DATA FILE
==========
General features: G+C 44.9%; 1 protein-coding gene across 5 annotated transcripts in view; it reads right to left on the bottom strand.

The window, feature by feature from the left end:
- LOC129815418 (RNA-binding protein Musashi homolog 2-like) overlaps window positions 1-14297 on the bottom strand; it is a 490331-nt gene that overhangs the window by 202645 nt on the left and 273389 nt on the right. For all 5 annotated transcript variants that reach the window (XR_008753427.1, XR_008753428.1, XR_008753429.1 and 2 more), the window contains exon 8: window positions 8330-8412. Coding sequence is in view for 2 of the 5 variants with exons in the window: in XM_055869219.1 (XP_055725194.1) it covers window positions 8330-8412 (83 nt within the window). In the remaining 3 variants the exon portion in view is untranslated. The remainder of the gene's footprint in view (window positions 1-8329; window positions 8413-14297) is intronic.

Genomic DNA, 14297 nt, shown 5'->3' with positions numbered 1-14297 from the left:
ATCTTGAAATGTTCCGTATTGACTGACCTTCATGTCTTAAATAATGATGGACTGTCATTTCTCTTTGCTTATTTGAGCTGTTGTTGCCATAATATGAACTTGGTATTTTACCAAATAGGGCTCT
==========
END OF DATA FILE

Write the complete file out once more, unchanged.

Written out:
General features: G+C 44.9%; 1 protein-coding gene across 5 annotated transcripts in view; it reads right to left on the bottom strand.

The window, feature by feature from the left end:
- LOC129815418 (RNA-binding protein Musashi homolog 2-like) overlaps window positions 1-14297 on the bottom strand; it is a 490331-nt gene that overhangs the window by 202645 nt on the left and 273389 nt on the right. For all 5 annotated transcript variants that reach the window (XR_008753427.1, XR_008753428.1, XR_008753429.1 and 2 more), the window contains exon 8: window positions 8330-8412. Coding sequence is in view for 2 of the 5 variants with exons in the window: in XM_055869219.1 (XP_055725194.1) it covers window positions 8330-8412 (83 nt within the window). In the remaining 3 variants the exon portion in view is untranslated. The remainder of the gene's footprint in view (window positions 1-8329; window positions 8413-14297) is intronic.

Genomic DNA, 14297 nt, shown 5'->3' with positions numbered 1-14297 from the left:
ATCTTGAAATGTTCCGTATTGACTGACCTTCATGTCTTAAATAATGATGGACTGTCATTTCTCTTTGCTTATTTGAGCTGTTGTTGCCATAATATGAACTTGGTATTTTACCAAATAGGGCTCT